Inside Lightroom 2.0 LRB Portfolio

Archive for the ‘Workflow’ Category

The DAM Book 3.0 coming in Summer

Wednesday, March 5th, 2014

Peter Krogh, author of The DAM Book, has announced that The DAM Book 3.0 will be released in the Summer.

The book has been essential reading for all photographers since it was first published and it is a book I have no hesitation in recommending.

You can receive 10% off of the various DAM Books if you use this code: aff-ilr-10-nx

(Personally I think the idea of rewarding long-term users is better than rewarding new users – same with software!)

Backups, for those awkward moments when…

Wednesday, September 25th, 2013

As I have been busier in my work life, I have also had less time for photography and photographic management, which meant that my generally doctrinal adherence to organisation and naming got a bit lax over the last year or so. And this nearly came to bite me last week.

I’ve don’t name my imported files only the ones that are ‘keepers’. Keepers being defined as having 1* and above. The next level is Portfolio which would be 4* and 5* images.

Once Keepers have been defined, I rename them in the catalog, convert to DNG, and copy them to a different drive (in Lightroom). The naming structure of these is:

5D2_20130925_000001.dng

The Keepers folder is normally synched overnight to another drive using Chronosync (with file verification). Somehow this must have stopped happening without me realising, and last week the Keepers drive went kaput.

The cold sweat of worry slowly enveloped me as I realised what had happened. And then it dawned on me that I had one extra trick up my sleeve and that is that my Keepers folder had been backed up to the cloud since April.

I have been using Amazon Web Services with some software on the Mac called Arc $39.99, which manages the process of backing up and restoring. (There is a PC equivalent of Arc called, Zoolz.)

Sure enough there was a full backup of my Keepers folder on the cloud. All I needed to do was find what I needed to restore, click a restore button and wait overnight (in this case) until everything appeared.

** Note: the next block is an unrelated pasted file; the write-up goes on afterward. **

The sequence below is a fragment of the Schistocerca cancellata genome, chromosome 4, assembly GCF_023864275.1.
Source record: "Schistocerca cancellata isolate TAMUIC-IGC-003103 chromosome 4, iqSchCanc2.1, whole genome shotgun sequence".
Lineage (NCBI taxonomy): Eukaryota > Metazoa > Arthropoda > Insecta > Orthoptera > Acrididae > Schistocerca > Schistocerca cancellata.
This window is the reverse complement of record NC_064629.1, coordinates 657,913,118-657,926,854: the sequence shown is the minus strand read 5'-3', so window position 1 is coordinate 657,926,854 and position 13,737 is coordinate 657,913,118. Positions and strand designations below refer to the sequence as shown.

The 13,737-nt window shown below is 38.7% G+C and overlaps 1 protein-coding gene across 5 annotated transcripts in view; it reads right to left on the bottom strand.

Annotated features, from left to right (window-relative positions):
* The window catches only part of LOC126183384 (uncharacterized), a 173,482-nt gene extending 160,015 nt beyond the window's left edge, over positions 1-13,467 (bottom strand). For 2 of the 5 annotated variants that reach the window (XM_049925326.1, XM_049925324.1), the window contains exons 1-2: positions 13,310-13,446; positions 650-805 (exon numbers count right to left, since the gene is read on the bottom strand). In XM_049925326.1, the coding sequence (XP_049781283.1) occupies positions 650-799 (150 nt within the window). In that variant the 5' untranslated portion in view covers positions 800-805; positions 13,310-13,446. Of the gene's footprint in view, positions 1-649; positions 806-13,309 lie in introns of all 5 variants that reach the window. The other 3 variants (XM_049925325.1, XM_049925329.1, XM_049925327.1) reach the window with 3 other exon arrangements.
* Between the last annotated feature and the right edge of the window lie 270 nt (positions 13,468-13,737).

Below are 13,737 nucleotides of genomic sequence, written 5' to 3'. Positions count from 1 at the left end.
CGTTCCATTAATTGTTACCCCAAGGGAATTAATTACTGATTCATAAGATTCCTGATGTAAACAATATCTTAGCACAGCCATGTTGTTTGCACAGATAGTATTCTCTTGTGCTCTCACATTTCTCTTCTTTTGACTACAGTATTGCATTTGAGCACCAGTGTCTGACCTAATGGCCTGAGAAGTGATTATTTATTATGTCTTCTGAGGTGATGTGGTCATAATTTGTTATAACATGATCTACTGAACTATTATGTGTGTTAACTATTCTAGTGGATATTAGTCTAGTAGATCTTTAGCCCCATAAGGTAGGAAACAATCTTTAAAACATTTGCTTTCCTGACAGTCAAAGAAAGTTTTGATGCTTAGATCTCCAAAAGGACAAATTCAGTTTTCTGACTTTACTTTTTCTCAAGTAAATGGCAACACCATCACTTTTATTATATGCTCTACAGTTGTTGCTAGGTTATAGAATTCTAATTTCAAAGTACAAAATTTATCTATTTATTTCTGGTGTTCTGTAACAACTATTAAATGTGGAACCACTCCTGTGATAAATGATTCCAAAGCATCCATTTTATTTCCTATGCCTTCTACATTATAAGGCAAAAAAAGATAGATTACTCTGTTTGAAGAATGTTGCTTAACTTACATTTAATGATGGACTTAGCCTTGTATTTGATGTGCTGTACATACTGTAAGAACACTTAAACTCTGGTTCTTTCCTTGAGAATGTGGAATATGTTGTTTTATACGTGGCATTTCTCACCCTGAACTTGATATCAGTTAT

Phew!

The Economics

Using Amazon Glacier is cheaper to store than the full S3 service, the downside is that there is a 3-5 hour delay to restore, but that should be fine for most cases. If you need faster restores then Arc can also handle using S3. Here is the basic difference between Glacier and S3:

Glacier S3
Price $0.01/GB per month $.095/GB per month
Retrieval Delay 3-5hrs 0hrs
Restore Fees $.05/GB per request insignificant

My storage fees have so far averaged at $7 per month, but that has included some other data that I stored on the cloud for a time as well. More recently it has been about $5 per month. All of which means I am storing 400GB for $60-90 a year.

The equivalent Dropbox fees would be a fixed 500GB for $460 per year! I’d have instant access wherever you are, but that isn’t something I need for that price! The next tier up is the business tier which is $760 per year for 1TB.

The Remedy

So with the rather drastic warning from the loss of a drive, I have amended my backup system. Not only have I restored the nightly sync of the Keepers folder using Chronosync, but I have also selected its option to email me when it has performed the scheduled sync. So every morning I get an email with a nice coloured background to tell me details about the backup.

I will add more sychs over the next couple of days, to ensure that other drives have copies of the data too. I’m guessing that verified copies on 3 separate drives, and a cloud backup is a good starting point!

The Moral(s)

  • Always check your backups
  • Have multiple backup strategies
  • Think about Cloud Storage
  • It is not a question of if a drive will fail, but when

George Jardine: Does Library Folder Organization Matter?

Thursday, November 8th, 2012

George Jardine, former Adobe Lightroom Evangelist, writes about Library Folder Organisation and does it matter?

How to organise your Lightroom Catalog 2012 edition

Tuesday, March 6th, 2012

Eric Scouten, former Lightroom engineer, now working on Adobe Revel, has posted an update to his previous articles on Catalog organisation. These are always useful articles, mainly because they make you analyse your own workflow, to either improve or validate it! And if we can improve it then we can work faster and smarter!

John Beardsworth on Lossy DNGs

Wednesday, February 15th, 2012

John Beardsworth on his new home for Lightroom related info, Lightroom Solutions, discusses Lossy DNG and the advantages and disadvantage of the extended format.

I think there is definitely an issue of file management lurking to bite the unwary photographer. If you are happy to downsize your DNGs then you need to be aware of which files are affected. Application UI is one way, and file naming is another.

I can’t see myself using Lossy DNG for downsampling files, but as mentioned in passing by John, I can see myself converting iPhoneography created imagery to the Lossy DNG format, and then nothing is lost.